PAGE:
|filter.txt: Linux Socket Filtering
|Written by: Jay Schulist <firstname.lastname@example.org>
| Linux Socket Filtering is derived from the Berkeley
|Packet Filter. There are some distinct differences between
|the BSD and Linux Kernel Filtering.
|Linux Socket Filtering (LSF) allows a user-space program to
|attach a filter onto any socket and allow or disallow certain
|types of data to come through the socket. LSF follows exactly
|the same filter code structure as the BSD Berkeley Packet Filter
|(BPF), so referring to the BSD bpf.4 manpage is very helpful in
|LSF is much simpler than BPF. One does not have to worry about
|devices or anything like that. You simply create your filter
|code, send it to the kernel via the SO_ATTACH_FILTER option and
|if your filter code passes the kernel check on it, you then
|immediately begin filtering data on that socket.
|You can also detach filters from your socket via the
|SO_DETACH_FILTER option. This will probably not be used much
|since when you close a socket that has a filter on it the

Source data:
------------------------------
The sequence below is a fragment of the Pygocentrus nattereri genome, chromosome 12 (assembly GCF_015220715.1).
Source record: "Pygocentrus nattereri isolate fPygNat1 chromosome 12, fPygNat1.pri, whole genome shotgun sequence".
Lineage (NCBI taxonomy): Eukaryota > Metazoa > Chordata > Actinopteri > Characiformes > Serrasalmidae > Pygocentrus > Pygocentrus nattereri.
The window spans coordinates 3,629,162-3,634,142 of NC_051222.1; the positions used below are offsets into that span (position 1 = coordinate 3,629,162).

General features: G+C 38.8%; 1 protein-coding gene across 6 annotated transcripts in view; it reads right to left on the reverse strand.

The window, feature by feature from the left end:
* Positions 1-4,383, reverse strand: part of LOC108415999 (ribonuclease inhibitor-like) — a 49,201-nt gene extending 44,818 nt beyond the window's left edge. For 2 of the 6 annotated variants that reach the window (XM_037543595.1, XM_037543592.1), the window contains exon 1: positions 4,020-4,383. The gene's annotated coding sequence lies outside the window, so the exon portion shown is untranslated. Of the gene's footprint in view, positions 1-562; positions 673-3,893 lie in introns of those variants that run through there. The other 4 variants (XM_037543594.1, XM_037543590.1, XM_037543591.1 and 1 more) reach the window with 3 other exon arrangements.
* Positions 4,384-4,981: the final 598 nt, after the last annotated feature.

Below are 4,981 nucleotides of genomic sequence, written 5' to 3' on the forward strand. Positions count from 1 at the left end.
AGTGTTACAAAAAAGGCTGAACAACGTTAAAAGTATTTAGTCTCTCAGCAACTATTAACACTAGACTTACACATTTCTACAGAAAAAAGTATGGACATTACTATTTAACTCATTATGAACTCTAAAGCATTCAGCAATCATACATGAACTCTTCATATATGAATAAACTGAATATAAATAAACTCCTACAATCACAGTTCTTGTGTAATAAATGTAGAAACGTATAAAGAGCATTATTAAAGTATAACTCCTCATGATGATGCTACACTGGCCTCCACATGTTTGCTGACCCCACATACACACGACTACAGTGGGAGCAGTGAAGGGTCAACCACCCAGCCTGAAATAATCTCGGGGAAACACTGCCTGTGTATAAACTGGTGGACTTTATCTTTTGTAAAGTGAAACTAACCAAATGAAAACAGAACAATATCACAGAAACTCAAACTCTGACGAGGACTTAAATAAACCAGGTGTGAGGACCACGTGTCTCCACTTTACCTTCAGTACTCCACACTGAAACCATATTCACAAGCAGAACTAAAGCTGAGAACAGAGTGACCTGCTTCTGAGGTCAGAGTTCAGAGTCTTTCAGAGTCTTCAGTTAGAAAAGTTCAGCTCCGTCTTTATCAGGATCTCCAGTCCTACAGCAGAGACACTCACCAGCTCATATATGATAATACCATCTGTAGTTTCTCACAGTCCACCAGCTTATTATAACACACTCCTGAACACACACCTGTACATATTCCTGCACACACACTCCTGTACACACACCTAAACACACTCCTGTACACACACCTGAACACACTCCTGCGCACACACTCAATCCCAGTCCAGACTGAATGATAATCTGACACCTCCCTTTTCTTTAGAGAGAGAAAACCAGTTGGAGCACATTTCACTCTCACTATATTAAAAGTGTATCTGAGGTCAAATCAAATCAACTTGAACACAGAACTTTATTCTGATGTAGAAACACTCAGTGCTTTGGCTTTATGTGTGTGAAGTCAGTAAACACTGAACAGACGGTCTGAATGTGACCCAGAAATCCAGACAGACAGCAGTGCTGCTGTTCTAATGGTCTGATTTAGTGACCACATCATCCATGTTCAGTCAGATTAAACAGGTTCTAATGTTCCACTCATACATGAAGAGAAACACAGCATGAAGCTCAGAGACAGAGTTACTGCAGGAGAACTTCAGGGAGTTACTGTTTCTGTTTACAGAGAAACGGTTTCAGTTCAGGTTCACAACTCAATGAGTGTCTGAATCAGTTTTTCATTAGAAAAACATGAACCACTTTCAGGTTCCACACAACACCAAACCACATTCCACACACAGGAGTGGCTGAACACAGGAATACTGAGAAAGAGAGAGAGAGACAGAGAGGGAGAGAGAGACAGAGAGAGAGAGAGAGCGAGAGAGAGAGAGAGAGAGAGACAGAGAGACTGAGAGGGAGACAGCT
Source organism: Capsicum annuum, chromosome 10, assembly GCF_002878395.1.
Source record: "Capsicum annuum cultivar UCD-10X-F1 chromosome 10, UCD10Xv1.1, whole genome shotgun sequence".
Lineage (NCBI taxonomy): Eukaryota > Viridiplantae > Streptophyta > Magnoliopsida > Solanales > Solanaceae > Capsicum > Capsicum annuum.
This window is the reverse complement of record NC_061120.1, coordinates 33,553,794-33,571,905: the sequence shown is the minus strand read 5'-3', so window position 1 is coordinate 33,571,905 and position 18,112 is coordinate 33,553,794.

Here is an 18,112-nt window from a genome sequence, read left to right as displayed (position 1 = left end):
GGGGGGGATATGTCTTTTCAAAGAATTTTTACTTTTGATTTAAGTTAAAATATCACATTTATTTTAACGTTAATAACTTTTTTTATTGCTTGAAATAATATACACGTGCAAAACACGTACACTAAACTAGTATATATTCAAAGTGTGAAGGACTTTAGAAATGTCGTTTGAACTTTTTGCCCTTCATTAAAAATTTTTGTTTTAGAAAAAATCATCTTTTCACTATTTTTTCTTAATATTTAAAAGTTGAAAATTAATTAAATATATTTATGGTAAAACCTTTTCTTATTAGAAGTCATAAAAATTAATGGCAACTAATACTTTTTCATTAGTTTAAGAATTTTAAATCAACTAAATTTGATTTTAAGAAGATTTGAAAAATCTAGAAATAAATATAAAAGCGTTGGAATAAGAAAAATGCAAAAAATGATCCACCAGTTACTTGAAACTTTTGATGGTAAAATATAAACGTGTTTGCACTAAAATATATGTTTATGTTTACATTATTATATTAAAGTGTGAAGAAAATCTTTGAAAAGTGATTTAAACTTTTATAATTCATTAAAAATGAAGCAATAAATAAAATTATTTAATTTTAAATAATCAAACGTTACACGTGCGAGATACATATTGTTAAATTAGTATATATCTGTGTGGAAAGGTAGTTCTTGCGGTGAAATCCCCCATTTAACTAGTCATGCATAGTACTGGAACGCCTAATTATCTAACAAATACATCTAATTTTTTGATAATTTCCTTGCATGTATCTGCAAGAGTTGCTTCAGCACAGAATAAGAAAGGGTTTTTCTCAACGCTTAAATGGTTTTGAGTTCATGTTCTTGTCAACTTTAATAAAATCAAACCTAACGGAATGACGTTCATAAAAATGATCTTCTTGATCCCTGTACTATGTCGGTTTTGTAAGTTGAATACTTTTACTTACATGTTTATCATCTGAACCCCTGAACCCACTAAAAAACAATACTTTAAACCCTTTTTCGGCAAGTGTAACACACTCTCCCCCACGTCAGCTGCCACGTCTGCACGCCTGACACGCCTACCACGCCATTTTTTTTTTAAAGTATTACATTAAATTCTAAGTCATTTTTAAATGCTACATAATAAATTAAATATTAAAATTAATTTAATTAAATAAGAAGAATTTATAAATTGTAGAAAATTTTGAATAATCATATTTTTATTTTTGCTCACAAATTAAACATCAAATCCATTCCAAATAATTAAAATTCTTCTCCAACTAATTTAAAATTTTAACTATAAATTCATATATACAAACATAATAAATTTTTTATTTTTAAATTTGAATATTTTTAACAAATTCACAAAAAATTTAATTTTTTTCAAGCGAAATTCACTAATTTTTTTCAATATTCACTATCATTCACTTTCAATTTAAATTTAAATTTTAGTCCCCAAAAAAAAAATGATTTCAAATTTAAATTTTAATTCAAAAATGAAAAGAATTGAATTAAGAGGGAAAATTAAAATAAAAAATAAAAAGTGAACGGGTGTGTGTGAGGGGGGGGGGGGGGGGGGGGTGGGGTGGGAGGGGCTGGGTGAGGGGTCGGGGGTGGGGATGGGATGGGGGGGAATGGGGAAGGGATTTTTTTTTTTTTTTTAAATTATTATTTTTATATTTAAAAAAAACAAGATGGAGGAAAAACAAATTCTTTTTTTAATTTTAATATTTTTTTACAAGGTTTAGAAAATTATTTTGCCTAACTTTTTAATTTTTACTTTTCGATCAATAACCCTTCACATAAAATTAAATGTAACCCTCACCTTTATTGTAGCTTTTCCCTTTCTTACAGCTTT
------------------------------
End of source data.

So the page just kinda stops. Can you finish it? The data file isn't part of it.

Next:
|filter is automagically removed. The other less common case
|may be adding a different filter on the same socket where you had another
|filter that is still running: the kernel takes care of removing
|the old one and placing your new one in its place, assuming your
|filter has passed the checks, otherwise if it fails the old filter
|will remain on that socket.
|SO_LOCK_FILTER option allows to lock the filter attached to a
|socket. Once set, a filter cannot be removed or changed. This allows
|one process to setup a socket, attach a filter, lock it then drop
|privileges and be assured that the filter will be kept until the
|socket is closed.
|setsockopt(sockfd, SOL_SOCKET, SO_ATTACH_FILTER, &Filter, sizeof(Filter));
|setsockopt(sockfd, SOL_SOCKET, SO_DETACH_FILTER, &value, sizeof(value));
|setsockopt(sockfd, SOL_SOCKET, SO_LOCK_FILTER, &value, sizeof(value));
|See the BSD bpf.4 manpage and the BSD Packet Filter paper written by
|Steven McCanne and Van Jacobson of Lawrence Berkeley Laboratory.